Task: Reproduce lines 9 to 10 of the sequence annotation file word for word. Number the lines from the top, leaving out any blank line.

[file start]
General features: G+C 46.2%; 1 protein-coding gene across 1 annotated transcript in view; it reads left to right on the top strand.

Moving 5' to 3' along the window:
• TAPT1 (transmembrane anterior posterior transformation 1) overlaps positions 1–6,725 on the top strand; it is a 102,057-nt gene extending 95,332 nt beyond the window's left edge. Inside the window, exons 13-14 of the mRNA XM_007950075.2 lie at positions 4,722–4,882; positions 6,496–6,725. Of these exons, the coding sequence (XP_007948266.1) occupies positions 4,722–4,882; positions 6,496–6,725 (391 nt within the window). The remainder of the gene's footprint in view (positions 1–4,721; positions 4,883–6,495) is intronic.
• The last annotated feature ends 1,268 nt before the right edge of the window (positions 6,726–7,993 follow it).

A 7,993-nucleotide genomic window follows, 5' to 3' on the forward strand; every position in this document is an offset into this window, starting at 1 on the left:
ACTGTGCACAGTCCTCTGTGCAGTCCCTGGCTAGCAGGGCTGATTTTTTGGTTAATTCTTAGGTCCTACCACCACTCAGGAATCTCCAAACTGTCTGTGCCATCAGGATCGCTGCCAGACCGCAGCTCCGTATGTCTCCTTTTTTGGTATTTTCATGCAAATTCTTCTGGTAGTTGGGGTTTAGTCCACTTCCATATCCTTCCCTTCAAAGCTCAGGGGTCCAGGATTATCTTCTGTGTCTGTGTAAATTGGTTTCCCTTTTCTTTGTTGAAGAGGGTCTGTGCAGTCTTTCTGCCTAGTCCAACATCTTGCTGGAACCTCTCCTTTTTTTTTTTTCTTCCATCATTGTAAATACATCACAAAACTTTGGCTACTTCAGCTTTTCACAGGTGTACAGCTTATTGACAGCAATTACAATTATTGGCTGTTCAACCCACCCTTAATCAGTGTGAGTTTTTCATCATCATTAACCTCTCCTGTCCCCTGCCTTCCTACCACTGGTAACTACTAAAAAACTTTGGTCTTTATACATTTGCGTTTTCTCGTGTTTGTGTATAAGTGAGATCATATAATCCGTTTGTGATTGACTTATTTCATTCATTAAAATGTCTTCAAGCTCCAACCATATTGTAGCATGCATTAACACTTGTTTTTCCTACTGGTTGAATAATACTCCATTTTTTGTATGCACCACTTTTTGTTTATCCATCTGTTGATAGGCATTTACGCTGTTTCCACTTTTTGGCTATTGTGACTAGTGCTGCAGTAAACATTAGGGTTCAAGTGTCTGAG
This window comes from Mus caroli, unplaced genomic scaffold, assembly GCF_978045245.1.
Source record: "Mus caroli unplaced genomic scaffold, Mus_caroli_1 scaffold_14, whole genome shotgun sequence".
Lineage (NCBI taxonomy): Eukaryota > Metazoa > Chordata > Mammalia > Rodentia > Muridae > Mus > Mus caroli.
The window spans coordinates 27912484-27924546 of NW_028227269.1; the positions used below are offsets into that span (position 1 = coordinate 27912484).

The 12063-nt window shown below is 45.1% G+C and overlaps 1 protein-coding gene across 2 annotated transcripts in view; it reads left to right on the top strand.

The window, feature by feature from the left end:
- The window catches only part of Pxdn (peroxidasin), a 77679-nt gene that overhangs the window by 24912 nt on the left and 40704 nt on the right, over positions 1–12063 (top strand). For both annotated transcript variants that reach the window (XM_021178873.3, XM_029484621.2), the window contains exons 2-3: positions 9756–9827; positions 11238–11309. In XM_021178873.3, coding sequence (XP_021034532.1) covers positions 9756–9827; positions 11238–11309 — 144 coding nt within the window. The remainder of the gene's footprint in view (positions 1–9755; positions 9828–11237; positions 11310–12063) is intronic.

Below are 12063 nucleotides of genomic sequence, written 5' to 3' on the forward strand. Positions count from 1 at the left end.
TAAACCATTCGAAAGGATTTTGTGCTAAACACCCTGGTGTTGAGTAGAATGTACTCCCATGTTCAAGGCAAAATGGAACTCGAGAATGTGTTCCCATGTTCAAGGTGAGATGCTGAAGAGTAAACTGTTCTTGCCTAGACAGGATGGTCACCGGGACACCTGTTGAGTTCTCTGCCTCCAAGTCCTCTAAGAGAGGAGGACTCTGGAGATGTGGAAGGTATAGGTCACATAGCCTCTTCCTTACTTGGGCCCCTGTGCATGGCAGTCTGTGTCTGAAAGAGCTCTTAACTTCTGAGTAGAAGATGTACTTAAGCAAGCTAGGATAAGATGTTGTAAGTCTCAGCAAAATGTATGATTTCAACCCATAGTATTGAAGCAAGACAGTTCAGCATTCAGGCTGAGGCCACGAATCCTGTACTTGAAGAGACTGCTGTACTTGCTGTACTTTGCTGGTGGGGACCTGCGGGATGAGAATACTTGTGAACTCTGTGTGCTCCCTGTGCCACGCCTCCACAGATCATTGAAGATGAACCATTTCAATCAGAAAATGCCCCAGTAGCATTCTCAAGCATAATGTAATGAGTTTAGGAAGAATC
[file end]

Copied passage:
Lineage (NCBI taxonomy): Eukaryota > Metazoa > Chordata > Mammalia > Rodentia > Muridae > Mus > Mus caroli.
The window spans coordinates 27912484-27924546 of NW_028227269.1; the positions used below are offsets into that span (position 1 = coordinate 27912484).